A new year begins
Plenty of optimism usually accompanies the arrival of the new year, and I was looking forward to my first full year's birding back in the Peterborough area despite the ongoing coronavirus restrictions limiting birding opportunities. New Year's Day saw me out on my bike around BLGP and Baston Fen for a green day list. By dusk I had clocked 84 species, all within a few miles of home, with highlights including two drake Smew (present since 28 December) at BLGP and a couple of Water Pipits at Baston Fen. There were, as ever, some glaring misses and I think a more concerted effort with a planned route could hit 90 species if the weather was kind.
Gulls and wildfowl dominated throughout the month, with 2 January producing three different Iceland Gulls in the Tanholt and Flag Fen area. Strangely, they 'disappeared' for much of the month until I saw the paler juvenile at Tanholt on 24th; after this, Chris Jones picked up two at Stanground Wash and they became regular there until the month's end. I decided to try my luck with bread at Fitzwilliam Bridge and it proved a bit of a success (see above blog post).
Meanwhile, Tanholt continued to produce a steady stream of Caspian Gulls throughout the month, with a mix of ages seen.
Whooper Swans have been reaching unprecedented highs on the local fen this winter, spread in several large flocks between Bourne South Fen and Deeping High Bank, with the biggest concentrations in the Deeping St Nicholas area. Bewick's Swan, however, looked to be set to endure another bleak winter – at least until mid-month, when colder weather took hold. My first of the year was a subadult among 70 Whoopers at Stowgate on 9th. Nicholas Watts rang with news of an adult among Mutes on farmland at Baston Fen on 13th. In fact, there were two present and they gave me my best-ever views of the species locally. They subsequently relocated to a large Whooper flock near Tongue End and were joined by three more by the month's end.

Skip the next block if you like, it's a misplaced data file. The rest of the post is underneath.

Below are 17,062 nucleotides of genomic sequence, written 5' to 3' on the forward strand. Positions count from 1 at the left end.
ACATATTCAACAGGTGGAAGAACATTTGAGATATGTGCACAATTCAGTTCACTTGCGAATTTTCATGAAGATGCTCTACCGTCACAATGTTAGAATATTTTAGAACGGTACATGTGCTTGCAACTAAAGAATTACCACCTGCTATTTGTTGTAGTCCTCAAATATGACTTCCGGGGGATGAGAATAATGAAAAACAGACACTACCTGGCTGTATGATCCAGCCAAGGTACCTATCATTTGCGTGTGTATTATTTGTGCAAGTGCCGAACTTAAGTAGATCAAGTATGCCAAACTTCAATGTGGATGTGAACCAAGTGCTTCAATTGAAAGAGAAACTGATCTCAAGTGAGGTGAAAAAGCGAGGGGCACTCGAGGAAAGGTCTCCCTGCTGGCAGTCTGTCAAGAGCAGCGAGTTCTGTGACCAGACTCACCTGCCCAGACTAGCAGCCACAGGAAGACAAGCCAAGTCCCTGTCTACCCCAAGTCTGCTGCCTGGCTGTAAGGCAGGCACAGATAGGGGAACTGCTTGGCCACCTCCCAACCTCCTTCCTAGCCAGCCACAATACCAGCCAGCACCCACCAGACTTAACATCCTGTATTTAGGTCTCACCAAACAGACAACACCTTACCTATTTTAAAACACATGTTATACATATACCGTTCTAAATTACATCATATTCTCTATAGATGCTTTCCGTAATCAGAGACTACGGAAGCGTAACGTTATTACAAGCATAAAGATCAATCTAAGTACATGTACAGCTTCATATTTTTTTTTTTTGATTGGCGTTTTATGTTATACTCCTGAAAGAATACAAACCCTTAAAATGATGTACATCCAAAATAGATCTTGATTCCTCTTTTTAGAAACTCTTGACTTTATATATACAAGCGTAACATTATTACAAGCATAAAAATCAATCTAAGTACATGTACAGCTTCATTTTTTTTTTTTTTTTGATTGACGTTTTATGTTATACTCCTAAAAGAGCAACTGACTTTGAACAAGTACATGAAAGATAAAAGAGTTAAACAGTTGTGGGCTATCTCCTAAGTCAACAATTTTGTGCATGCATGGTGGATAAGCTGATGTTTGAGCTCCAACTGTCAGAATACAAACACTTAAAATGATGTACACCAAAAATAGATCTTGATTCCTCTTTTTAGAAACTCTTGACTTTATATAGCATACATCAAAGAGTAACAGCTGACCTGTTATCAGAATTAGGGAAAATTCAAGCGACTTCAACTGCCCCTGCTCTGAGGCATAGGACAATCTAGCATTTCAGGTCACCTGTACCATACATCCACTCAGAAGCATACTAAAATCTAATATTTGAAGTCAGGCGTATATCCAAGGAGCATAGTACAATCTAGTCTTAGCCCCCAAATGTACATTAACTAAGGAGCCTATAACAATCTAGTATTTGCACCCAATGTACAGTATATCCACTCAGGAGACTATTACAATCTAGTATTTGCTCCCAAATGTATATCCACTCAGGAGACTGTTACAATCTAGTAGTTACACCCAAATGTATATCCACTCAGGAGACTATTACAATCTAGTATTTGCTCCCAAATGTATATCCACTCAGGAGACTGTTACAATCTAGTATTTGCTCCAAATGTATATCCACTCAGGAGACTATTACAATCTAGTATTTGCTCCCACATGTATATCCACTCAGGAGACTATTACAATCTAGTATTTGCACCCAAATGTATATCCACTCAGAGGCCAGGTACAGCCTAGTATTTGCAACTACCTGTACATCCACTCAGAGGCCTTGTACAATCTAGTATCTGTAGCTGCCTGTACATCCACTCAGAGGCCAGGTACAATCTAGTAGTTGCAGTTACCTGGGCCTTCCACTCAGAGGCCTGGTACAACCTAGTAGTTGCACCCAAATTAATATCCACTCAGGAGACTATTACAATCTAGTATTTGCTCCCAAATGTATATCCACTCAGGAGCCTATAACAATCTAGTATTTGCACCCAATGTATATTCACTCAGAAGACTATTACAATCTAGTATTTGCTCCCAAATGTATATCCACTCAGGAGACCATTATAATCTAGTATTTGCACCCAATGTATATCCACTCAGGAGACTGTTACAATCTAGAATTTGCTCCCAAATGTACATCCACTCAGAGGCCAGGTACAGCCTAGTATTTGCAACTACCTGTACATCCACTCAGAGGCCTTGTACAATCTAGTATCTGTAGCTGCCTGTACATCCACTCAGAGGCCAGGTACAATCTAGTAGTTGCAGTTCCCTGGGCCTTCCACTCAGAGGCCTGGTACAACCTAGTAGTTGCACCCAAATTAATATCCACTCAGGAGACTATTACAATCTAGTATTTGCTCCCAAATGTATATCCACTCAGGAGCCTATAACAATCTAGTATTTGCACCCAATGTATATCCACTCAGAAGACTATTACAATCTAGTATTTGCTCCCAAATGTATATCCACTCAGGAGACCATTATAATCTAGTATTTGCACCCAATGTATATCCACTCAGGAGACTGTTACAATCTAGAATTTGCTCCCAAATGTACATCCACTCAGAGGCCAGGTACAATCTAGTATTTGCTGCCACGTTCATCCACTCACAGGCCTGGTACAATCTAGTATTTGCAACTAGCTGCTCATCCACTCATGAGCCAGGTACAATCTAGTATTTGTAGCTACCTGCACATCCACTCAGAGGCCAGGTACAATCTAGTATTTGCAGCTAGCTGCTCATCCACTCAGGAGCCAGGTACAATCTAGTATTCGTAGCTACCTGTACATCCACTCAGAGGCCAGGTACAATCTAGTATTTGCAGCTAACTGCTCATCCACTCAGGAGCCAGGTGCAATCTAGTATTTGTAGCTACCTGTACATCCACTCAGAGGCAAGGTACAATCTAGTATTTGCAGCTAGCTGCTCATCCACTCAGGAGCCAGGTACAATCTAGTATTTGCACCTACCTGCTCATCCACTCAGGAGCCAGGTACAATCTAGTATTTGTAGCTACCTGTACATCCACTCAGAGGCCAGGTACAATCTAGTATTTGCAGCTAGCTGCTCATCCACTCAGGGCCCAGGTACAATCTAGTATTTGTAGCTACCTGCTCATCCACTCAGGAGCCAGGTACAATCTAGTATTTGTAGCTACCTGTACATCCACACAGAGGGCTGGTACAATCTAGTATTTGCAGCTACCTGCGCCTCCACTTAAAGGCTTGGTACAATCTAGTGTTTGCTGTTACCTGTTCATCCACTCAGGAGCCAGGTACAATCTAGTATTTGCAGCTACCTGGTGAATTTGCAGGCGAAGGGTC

Weekly cycles to Tallington Lakes produced the continuing Greater Scaup, which was looking increasingly smart as each week passed and, by the end of the month, could easily have been overlooked as an adult were it not for the retained brown belly feathers. Diving duck numbers were excellent here; the site comfortably holds the highest concentrations of Tufted Duck and Common Pochard in our area (400+ and 80+ respectively), despite the ongoing construction of mobile homes around the lakes! Meanwhile, a count of more than 30 Goldeneye at Langtoft West End Pits was good by modern standards.
Quite a lot of Red-crested Pochard seem to have abandoned their natal home of BLGP and moved in at Tallington. Can't blame them, really, given the amount of shooting that takes place in BLGP in winter. They tend to be a bit tamer at Tallington, too!
Short-eared Owls could still be seen along the Welland and Glen on the calmer afternoons, but the cold weather towards the end of the month seemed to thin numbers out somewhat.
Passerines were a bit of a sideshow in January. The Siberian Chiffchaff was still at Stamford sewage works alongside several Common Chiffchaffs. A huge Corn Bunting flock at Stowgate was real surprise on 7th. I counted 120, eclipsed by an amazing (by modern standards) 162 on 10th. A total of 16 Crossbills were seen one crisp morning at Southey Woods. Finally, settled conditions early in the month allowed for some really nice looks at the local Bearded Tits, including this super male.
The musings of a wildlife enthusiast, usually armed with his camera.